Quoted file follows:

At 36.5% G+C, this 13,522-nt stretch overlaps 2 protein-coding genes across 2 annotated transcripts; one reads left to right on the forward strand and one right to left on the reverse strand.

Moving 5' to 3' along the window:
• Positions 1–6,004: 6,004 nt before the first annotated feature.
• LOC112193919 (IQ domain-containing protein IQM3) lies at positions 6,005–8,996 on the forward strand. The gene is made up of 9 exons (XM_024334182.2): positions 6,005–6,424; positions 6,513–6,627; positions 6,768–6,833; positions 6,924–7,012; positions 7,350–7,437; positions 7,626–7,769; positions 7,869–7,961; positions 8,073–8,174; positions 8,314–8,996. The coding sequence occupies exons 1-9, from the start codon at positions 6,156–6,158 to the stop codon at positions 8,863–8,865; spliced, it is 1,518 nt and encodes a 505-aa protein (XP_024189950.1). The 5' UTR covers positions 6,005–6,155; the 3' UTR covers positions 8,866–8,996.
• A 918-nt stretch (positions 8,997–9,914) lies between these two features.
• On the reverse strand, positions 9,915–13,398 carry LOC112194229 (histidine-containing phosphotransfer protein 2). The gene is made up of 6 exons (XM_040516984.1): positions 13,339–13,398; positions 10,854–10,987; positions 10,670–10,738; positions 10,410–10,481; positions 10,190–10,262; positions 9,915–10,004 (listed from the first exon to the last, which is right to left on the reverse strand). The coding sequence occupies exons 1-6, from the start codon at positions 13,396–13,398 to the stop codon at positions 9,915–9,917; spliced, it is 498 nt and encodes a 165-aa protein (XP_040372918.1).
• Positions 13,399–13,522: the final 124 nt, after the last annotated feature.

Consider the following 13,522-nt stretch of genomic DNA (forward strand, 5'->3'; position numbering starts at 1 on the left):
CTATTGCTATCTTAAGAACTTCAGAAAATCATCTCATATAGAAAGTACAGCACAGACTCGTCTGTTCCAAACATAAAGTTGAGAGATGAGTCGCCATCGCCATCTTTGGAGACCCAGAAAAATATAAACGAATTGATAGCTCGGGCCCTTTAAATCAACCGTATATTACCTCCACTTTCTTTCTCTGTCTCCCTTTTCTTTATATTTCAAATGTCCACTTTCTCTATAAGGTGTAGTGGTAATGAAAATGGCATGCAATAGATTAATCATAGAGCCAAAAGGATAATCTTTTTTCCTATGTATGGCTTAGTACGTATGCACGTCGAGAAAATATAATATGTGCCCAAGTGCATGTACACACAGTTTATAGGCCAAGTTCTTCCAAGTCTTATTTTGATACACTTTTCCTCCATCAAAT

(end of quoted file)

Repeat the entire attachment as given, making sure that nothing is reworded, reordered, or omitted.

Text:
At 36.5% G+C, this 13,522-nt stretch overlaps 2 protein-coding genes across 2 annotated transcripts; one reads left to right on the forward strand and one right to left on the reverse strand.

Moving 5' to 3' along the window:
• Positions 1–6,004: 6,004 nt before the first annotated feature.
• LOC112193919 (IQ domain-containing protein IQM3) lies at positions 6,005–8,996 on the forward strand. The gene is made up of 9 exons (XM_024334182.2): positions 6,005–6,424; positions 6,513–6,627; positions 6,768–6,833; positions 6,924–7,012; positions 7,350–7,437; positions 7,626–7,769; positions 7,869–7,961; positions 8,073–8,174; positions 8,314–8,996. The coding sequence occupies exons 1-9, from the start codon at positions 6,156–6,158 to the stop codon at positions 8,863–8,865; spliced, it is 1,518 nt and encodes a 505-aa protein (XP_024189950.1). The 5' UTR covers positions 6,005–6,155; the 3' UTR covers positions 8,866–8,996.
• A 918-nt stretch (positions 8,997–9,914) lies between these two features.
• On the reverse strand, positions 9,915–13,398 carry LOC112194229 (histidine-containing phosphotransfer protein 2). The gene is made up of 6 exons (XM_040516984.1): positions 13,339–13,398; positions 10,854–10,987; positions 10,670–10,738; positions 10,410–10,481; positions 10,190–10,262; positions 9,915–10,004 (listed from the first exon to the last, which is right to left on the reverse strand). The coding sequence occupies exons 1-6, from the start codon at positions 13,396–13,398 to the stop codon at positions 9,915–9,917; spliced, it is 498 nt and encodes a 165-aa protein (XP_040372918.1).
• Positions 13,399–13,522: the final 124 nt, after the last annotated feature.

Consider the following 13,522-nt stretch of genomic DNA (forward strand, 5'->3'; position numbering starts at 1 on the left):
CTATTGCTATCTTAAGAACTTCAGAAAATCATCTCATATAGAAAGTACAGCACAGACTCGTCTGTTCCAAACATAAAGTTGAGAGATGAGTCGCCATCGCCATCTTTGGAGACCCAGAAAAATATAAACGAATTGATAGCTCGGGCCCTTTAAATCAACCGTATATTACCTCCACTTTCTTTCTCTGTCTCCCTTTTCTTTATATTTCAAATGTCCACTTTCTCTATAAGGTGTAGTGGTAATGAAAATGGCATGCAATAGATTAATCATAGAGCCAAAAGGATAATCTTTTTTCCTATGTATGGCTTAGTACGTATGCACGTCGAGAAAATATAATATGTGCCCAAGTGCATGTACACACAGTTTATAGGCCAAGTTCTTCCAAGTCTTATTTTGATACACTTTTCCTCCATCAAAT